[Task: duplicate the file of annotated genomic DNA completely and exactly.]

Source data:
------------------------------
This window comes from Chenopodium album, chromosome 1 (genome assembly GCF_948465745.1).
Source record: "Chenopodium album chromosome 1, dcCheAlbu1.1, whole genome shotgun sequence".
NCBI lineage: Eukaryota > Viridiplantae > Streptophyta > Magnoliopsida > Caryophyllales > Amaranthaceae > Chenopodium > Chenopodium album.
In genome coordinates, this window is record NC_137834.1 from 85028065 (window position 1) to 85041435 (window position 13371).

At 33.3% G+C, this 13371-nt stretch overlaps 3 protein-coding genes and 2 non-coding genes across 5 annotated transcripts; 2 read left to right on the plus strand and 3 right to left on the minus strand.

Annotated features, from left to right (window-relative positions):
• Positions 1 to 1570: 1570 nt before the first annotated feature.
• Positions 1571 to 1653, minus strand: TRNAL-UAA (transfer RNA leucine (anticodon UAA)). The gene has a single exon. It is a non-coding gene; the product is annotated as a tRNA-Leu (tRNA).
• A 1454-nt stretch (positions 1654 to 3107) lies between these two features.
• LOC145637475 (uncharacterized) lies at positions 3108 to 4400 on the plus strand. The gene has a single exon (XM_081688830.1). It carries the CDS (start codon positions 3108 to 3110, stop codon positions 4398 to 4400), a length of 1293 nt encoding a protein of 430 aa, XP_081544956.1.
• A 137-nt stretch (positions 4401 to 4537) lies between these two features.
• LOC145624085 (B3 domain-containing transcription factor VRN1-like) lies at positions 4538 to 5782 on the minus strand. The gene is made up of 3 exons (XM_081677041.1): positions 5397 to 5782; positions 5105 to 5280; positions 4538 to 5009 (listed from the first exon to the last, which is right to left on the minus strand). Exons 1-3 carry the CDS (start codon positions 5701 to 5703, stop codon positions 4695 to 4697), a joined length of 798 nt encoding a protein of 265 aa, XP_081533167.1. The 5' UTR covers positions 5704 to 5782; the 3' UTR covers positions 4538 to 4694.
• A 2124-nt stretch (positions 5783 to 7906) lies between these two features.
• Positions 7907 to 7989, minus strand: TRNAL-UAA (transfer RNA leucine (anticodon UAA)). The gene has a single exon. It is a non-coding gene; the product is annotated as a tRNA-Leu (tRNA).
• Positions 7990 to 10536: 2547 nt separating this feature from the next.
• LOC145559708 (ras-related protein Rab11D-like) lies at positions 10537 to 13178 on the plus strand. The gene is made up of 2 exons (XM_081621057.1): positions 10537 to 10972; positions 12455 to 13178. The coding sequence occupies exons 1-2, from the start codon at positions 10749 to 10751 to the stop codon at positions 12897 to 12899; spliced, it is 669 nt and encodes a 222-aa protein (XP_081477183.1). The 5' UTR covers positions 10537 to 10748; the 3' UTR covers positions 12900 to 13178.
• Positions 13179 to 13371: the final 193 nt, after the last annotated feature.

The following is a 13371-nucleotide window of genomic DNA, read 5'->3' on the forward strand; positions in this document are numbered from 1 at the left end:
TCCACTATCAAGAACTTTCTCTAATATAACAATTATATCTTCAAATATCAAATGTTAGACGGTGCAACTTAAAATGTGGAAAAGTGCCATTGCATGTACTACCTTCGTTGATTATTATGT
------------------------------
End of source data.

This window comes from Chenopodium album, chromosome 1 (genome assembly GCF_948465745.1).
Source record: "Chenopodium album chromosome 1, dcCheAlbu1.1, whole genome shotgun sequence".
NCBI lineage: Eukaryota > Viridiplantae > Streptophyta > Magnoliopsida > Caryophyllales > Amaranthaceae > Chenopodium > Chenopodium album.
In genome coordinates, this window is record NC_137834.1 from 85028065 (window position 1) to 85041435 (window position 13371).

At 33.3% G+C, this 13371-nt stretch overlaps 3 protein-coding genes and 2 non-coding genes across 5 annotated transcripts; 2 read left to right on the plus strand and 3 right to left on the minus strand.

Annotated features, from left to right (window-relative positions):
• Positions 1 to 1570: 1570 nt before the first annotated feature.
• Positions 1571 to 1653, minus strand: TRNAL-UAA (transfer RNA leucine (anticodon UAA)). The gene has a single exon. It is a non-coding gene; the product is annotated as a tRNA-Leu (tRNA).
• A 1454-nt stretch (positions 1654 to 3107) lies between these two features.
• LOC145637475 (uncharacterized) lies at positions 3108 to 4400 on the plus strand. The gene has a single exon (XM_081688830.1). It carries the CDS (start codon positions 3108 to 3110, stop codon positions 4398 to 4400), a length of 1293 nt encoding a protein of 430 aa, XP_081544956.1.
• A 137-nt stretch (positions 4401 to 4537) lies between these two features.
• LOC145624085 (B3 domain-containing transcription factor VRN1-like) lies at positions 4538 to 5782 on the minus strand. The gene is made up of 3 exons (XM_081677041.1): positions 5397 to 5782; positions 5105 to 5280; positions 4538 to 5009 (listed from the first exon to the last, which is right to left on the minus strand). Exons 1-3 carry the CDS (start codon positions 5701 to 5703, stop codon positions 4695 to 4697), a joined length of 798 nt encoding a protein of 265 aa, XP_081533167.1. The 5' UTR covers positions 5704 to 5782; the 3' UTR covers positions 4538 to 4694.
• A 2124-nt stretch (positions 5783 to 7906) lies between these two features.
• Positions 7907 to 7989, minus strand: TRNAL-UAA (transfer RNA leucine (anticodon UAA)). The gene has a single exon. It is a non-coding gene; the product is annotated as a tRNA-Leu (tRNA).
• Positions 7990 to 10536: 2547 nt separating this feature from the next.
• LOC145559708 (ras-related protein Rab11D-like) lies at positions 10537 to 13178 on the plus strand. The gene is made up of 2 exons (XM_081621057.1): positions 10537 to 10972; positions 12455 to 13178. The coding sequence occupies exons 1-2, from the start codon at positions 10749 to 10751 to the stop codon at positions 12897 to 12899; spliced, it is 669 nt and encodes a 222-aa protein (XP_081477183.1). The 5' UTR covers positions 10537 to 10748; the 3' UTR covers positions 12900 to 13178.
• Positions 13179 to 13371: the final 193 nt, after the last annotated feature.

The following is a 13371-nucleotide window of genomic DNA, read 5'->3' on the forward strand; positions in this document are numbered from 1 at the left end:
TCCACTATCAAGAACTTTCTCTAATATAACAATTATATCTTCAAATATCAAATGTTAGACGGTGCAACTTAAAATGTGGAAAAGTGCCATTGCATGTACTACCTTCGTTGATTATTATGT